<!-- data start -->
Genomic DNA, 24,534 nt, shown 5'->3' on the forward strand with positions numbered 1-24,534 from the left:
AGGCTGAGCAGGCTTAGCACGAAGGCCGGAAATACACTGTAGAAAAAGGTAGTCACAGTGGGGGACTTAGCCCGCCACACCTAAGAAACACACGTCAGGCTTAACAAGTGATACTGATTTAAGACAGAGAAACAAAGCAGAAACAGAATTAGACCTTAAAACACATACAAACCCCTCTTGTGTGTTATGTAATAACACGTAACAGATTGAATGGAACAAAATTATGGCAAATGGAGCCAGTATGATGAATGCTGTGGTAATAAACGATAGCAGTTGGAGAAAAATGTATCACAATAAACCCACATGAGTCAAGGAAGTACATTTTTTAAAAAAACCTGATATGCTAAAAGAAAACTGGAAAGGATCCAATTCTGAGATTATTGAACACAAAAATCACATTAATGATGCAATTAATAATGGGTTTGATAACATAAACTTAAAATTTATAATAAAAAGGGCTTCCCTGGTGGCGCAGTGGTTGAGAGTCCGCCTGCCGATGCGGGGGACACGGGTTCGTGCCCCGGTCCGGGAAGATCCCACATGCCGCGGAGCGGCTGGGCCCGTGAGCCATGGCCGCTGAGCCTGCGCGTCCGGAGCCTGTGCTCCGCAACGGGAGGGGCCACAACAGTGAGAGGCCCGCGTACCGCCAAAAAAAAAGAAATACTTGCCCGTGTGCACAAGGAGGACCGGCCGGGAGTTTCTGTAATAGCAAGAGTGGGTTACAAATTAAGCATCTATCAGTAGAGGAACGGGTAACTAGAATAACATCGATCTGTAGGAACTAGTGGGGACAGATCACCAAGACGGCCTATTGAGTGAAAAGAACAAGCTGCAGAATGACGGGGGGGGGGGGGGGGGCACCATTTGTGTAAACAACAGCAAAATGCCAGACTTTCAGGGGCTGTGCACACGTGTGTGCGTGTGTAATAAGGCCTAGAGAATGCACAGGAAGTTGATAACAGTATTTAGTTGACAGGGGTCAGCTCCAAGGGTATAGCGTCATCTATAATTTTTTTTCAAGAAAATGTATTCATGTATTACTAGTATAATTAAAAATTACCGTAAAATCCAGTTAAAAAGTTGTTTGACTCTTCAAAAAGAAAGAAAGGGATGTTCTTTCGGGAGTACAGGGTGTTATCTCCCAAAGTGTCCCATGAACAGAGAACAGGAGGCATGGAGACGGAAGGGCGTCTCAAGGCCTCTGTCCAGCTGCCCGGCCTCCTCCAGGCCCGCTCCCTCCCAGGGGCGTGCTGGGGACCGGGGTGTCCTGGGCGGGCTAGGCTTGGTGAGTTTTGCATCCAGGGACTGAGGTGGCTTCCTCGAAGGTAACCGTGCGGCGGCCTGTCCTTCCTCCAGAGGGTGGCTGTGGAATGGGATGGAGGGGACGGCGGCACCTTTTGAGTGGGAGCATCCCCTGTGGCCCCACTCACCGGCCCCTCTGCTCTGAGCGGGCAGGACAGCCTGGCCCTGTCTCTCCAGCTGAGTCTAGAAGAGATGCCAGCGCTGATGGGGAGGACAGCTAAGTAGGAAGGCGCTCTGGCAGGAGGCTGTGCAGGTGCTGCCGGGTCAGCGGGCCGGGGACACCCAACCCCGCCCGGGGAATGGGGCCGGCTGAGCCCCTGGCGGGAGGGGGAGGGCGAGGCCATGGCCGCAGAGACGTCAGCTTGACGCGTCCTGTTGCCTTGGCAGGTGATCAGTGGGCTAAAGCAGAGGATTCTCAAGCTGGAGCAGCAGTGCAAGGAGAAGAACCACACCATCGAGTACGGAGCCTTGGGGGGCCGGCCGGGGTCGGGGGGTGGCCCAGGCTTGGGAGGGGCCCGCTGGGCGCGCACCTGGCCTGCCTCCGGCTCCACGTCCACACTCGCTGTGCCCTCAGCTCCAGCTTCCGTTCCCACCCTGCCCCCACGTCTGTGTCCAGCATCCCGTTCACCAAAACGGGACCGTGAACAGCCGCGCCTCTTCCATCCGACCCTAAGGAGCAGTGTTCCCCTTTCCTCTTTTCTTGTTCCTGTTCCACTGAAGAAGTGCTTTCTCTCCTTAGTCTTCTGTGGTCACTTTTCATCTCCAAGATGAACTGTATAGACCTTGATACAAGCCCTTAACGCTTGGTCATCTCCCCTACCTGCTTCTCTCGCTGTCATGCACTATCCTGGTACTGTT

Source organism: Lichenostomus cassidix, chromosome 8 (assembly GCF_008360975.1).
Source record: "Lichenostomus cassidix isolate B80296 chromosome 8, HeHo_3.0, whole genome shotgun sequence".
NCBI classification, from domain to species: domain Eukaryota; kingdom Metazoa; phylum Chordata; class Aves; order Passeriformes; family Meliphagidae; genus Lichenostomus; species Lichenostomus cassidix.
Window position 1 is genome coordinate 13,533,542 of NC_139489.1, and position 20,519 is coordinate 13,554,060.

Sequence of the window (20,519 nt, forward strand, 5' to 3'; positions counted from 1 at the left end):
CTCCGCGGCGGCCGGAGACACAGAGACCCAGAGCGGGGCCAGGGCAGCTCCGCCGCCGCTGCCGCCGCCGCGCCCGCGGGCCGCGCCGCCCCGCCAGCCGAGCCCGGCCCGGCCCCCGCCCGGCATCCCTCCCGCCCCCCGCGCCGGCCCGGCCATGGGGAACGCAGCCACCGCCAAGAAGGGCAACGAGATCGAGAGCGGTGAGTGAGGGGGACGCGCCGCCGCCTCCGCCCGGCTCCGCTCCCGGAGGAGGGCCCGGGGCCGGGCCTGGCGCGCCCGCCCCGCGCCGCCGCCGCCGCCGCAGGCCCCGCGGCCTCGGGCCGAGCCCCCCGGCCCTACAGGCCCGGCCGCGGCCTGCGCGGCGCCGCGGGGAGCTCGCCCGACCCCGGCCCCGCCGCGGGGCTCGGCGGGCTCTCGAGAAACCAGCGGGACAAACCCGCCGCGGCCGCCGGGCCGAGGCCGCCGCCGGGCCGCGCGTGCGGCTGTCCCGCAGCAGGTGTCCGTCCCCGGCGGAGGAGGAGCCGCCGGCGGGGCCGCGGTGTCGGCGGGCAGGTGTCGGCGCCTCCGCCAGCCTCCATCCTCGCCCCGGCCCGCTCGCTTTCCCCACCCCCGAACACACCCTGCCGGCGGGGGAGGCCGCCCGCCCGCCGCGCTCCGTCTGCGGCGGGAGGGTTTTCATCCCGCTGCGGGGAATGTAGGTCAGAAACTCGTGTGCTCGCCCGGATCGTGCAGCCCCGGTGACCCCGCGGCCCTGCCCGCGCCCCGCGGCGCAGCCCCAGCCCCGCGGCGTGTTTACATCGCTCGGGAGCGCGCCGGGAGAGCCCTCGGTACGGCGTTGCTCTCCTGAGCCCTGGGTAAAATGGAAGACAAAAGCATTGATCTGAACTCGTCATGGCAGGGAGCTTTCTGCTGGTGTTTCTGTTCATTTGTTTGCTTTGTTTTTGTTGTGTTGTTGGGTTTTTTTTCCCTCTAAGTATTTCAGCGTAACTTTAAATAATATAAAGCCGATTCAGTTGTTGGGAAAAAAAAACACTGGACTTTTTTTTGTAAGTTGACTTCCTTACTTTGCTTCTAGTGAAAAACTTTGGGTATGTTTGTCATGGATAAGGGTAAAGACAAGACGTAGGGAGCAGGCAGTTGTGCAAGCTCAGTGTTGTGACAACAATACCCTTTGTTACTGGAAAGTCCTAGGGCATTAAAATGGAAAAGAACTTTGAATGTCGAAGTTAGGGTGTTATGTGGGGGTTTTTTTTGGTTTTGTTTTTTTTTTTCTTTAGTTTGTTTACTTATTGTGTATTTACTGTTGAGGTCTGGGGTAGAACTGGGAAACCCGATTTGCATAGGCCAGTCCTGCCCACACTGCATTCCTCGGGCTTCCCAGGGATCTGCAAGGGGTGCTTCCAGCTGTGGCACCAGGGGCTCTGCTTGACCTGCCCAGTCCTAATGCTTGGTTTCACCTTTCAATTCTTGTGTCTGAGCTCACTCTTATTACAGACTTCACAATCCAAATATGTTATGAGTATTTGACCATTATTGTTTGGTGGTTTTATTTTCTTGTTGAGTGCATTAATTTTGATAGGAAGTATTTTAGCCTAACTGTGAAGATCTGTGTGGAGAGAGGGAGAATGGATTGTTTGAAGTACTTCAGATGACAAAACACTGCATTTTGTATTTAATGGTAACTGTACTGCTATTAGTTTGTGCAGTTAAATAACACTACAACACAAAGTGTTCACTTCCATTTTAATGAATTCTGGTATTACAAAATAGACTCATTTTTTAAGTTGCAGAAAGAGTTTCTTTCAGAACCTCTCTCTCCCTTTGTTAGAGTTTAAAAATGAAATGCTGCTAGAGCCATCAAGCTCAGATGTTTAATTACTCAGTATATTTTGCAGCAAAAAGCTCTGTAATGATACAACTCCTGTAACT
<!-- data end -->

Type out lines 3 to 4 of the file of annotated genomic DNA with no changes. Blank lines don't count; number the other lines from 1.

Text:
Source organism: Lichenostomus cassidix, chromosome 8 (assembly GCF_008360975.1).
Source record: "Lichenostomus cassidix isolate B80296 chromosome 8, HeHo_3.0, whole genome shotgun sequence".